The good news is that the gaming industry has strong trade groups and professional organizations, such as the American Gaming Association, National Indian Gaming Association, and many regional groups. Although casinos are generally in fierce competition with each other, when facing an external threat, like cyberattacks, they tend to unify, in partnership with vendors and regulators, to combat the threat together.

If these trade associations choose to take the lead in prioritizing cybersecurity, they have a number of levers to employ. They can pressure attack victims to share details of the attack—how the intrusion started, their full software stack, what vendor systems were compromised, what data was captured, what backups were safe, response from law enforcement, the ransom demands, and the quality of the restoration services (if any), so that other casinos can hopefully prevent an identical attack and can better deal with one if it does happen.

Trade associations can also pressure regulators to insist on full cybersecurity audits, which can only happen when vendors begin to share details on the internals of their code bases, and to only accept certifications from labs with recent, thorough cybersecurity tests, which would force labs to update their mandates, which in turn would require vendors to comply with much stricter security measures.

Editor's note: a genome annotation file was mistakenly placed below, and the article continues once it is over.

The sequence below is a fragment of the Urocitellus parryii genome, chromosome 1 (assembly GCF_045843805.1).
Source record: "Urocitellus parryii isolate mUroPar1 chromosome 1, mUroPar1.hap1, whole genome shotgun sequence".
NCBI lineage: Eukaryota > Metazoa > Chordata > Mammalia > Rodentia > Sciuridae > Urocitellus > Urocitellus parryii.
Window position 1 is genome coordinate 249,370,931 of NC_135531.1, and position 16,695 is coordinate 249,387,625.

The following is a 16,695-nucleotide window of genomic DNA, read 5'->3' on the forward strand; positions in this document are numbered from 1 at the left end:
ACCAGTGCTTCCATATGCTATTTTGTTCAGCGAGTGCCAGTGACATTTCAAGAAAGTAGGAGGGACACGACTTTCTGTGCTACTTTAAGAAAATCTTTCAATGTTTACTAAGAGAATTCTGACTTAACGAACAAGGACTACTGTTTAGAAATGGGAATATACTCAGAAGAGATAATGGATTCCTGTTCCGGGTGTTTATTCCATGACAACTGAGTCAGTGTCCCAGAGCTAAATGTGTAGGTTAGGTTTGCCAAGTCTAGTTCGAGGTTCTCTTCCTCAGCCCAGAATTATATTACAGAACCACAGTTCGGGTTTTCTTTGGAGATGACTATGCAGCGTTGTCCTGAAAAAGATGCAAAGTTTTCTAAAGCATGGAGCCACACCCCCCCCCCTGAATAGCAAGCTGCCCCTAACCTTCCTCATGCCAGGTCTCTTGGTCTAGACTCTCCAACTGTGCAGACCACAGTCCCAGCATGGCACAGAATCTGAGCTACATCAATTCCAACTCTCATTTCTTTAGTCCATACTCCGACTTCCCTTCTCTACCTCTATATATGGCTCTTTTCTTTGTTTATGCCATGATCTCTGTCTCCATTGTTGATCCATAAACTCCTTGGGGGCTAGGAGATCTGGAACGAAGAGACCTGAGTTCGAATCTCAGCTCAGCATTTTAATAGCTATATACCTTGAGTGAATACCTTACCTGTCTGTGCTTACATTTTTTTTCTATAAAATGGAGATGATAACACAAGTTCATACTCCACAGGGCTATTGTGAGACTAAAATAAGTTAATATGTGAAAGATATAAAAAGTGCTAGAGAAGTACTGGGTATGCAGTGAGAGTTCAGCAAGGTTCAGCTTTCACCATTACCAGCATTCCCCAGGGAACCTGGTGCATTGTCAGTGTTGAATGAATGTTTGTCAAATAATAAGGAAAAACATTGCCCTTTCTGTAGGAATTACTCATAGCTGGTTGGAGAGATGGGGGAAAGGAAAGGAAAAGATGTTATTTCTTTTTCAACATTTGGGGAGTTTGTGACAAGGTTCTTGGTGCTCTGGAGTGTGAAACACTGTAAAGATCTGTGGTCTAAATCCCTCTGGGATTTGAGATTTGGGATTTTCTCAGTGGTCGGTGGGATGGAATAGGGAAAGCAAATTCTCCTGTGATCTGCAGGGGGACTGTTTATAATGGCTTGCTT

In addition, trade associations can encourage all parties to invite independent security researchers, software developers and database experts to participate in the review and direction of future system releases and network architectures, with access to common software, tools and protocols without the need to pay huge fees or to deny access to essential components of the systems they are attempting to review, or its documentation.

The alternative to proactively, and collaboratively, defending our industry against cyberattacks is simply to experience an increase in the frequency and severity of such attacks. A ransomware attacker’s dream victim is one who pays up and who stays silent. Paying the ransom funds additional developers to find more sophisticated exploits, while the silence ensures that the exact same attack can be duplicated on another victim running the same software.

Given the long list of attack victims, it would be hard to justify a cyberattack as an unforeseen or non-preventable risk in an insurance dispute, or for a casino to not be held liable in the case of personal data exposure.

In the long run, working together to ward off attacks is going to be cheaper than consistently falling victim and paying the price of ransom, emergency data restoration services, the lost income from closing a casino for weeks, and the potential loss of value from losing the customer database entirely.

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Andy Goldberg is a database consultant and data scientist dedicated to making casinos smarter and more efficient. He specializes in extracting value from existing databases and casino management systems. His consultancy, Centerfield Nine, is online at www.cfnine.com.